Down the Hall on Your Left

This site is a blog about what has been coasting through my consciousness lately. The things I post will be reflections that I see of the world around me. You may not agree with me or like what I say. In either case – you’ll get over it and I can live with it if it makes you unhappy. Please feel free to leave comments if you wish . All postings are: copyright 2014 – 2021

One Man’s Collection Is Another Man’s Trash

Lately I have been seeing a lot of things online about people and their collections of this that and the other thing. It seems that if it exists there is someone who collects it. I was never much of a collector. I left all of that to my older brother.

Jimmy was just a little guy when someone gave him some stamps and an album to stick them in. That gift lit the fuse in him and he became a serious stamp collector…or a “Philatelist” as he chose to be called. He kept on collecting for decades and turned his hobby into a significant bankroll.

I saw how much pleasure he got out of his stamp collection so I figured that I’d try it.

I found it to be mind numbingly boring and my collection soon found its way into one of my brother’s albums.

“Stamps: Free to a good home.”

I tried coin collecting. I was a failure at being a Numismatist too. At least the stamps were colorful. The coins were as exciting as dirt.

As the years passed and my brother and I moved on our separate paths his collecting gene kept him accumulating stuff while I went in the other direction and worked hard at getting rid of things. I began to suspect that one of us was adopted. He was dark and muscular. I was pale and flabby, but I had seen our birth certificates so there was no doubt about our lineage.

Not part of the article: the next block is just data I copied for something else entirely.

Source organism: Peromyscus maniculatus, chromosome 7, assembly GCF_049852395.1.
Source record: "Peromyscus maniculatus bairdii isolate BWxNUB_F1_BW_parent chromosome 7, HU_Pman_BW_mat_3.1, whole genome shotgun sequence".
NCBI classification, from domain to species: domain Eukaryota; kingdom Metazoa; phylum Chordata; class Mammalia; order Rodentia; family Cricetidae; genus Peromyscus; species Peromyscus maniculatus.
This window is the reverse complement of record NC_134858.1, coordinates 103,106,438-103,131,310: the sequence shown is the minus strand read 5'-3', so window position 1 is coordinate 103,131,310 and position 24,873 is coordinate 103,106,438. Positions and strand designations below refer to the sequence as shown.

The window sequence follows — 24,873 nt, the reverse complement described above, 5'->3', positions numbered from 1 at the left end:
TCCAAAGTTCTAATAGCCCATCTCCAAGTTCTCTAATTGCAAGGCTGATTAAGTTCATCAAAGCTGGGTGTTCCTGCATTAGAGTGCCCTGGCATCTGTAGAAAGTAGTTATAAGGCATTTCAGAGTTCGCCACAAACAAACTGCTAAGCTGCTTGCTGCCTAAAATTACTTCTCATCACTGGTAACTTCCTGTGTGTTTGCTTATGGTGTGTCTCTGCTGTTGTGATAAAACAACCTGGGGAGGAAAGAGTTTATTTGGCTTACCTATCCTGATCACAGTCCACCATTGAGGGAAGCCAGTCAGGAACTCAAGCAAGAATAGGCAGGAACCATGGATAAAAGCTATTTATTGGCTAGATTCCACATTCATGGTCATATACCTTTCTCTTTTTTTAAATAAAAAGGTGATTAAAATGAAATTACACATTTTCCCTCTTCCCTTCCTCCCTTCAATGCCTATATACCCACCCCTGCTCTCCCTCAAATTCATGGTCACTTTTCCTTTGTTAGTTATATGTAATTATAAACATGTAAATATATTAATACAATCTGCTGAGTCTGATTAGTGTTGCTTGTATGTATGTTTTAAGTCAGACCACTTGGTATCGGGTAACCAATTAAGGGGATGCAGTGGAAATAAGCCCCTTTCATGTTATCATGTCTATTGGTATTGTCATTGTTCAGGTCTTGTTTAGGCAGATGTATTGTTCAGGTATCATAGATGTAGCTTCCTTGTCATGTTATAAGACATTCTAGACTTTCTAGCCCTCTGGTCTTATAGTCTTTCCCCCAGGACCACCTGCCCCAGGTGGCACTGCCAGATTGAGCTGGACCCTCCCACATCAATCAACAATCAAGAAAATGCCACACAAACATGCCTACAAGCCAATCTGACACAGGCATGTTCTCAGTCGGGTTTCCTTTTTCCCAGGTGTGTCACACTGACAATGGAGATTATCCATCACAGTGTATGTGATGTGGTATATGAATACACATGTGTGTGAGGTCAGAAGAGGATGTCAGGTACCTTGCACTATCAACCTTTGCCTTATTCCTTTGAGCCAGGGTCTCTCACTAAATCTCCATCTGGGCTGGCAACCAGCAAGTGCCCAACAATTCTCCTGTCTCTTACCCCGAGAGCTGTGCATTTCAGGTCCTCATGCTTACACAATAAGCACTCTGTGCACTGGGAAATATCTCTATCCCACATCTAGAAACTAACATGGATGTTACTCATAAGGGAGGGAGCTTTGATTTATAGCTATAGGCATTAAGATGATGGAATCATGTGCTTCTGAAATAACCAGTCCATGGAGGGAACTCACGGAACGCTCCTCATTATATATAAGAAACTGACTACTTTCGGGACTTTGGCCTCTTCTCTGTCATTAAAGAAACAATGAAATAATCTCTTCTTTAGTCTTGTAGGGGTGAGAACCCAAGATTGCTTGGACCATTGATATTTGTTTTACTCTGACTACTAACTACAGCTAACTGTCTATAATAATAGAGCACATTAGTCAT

It was in the 1970s when the next Great Collection Storm began. I started collecting British Sports Cars. I didn’t let it get out of hand. My collection topped out at One. They take up room.

I was living in Cleveland. He was in the suburbs of Washington D.C. It had been awhile since I had driven down there to visit him, his wife and kids. I just assumed that he was still into Stamps. The stamps had become residents in a safe deposit box silently gathering in value. He had started a new collection that gave him both pleasure and the need for additional space.

I was both shocked and mystified when I walked into their den and saw row after row of shelves on

every wall filled with Beer Cans. Empty beer cans.

It had never occurred to me that anyone would collect beer cans. I don’t drink beer. I don’t like beer. I don’t have even one beer can, full or empty, in my life. He had hundreds. Of course I was given a detailed tour informing me about the “vintage” of each can. My brother made a good docent. The tour did not end in a gift shop. I have to admit that his display was both overwhelming and disturbing. Someone had to have chugged all that beer. His wife was nurse and couldn’t show up for work smelling like she hung out with Clydesdales and their daughters were significantly underage.

People love to collect things. They all have their own reasons, much like I have my reasons for not collecting things. My reasons result in a lot less dusting, but who am I to shake my head and go “tsk, tsk.”

I never criticized or belittled my brother’s collection of beer cans. It could have been worse. He could have collected Italian Sports Cars.

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6 thoughts on “One Man’s Collection Is Another Man’s Trash

  1. I realized once that I was collecting antique desks. I had three. I decided that it was time to stop!

    Like

  2. I used to joke that I collected friends. I would love to see a few of them in my house right now. Sigh.

    Like

  3. Beer cans is maybe interesting. British sports cars are definitely interesting. A good friend collected autographs. Remember autograph books? His are fascinating to read today.

    Liked by 1 person

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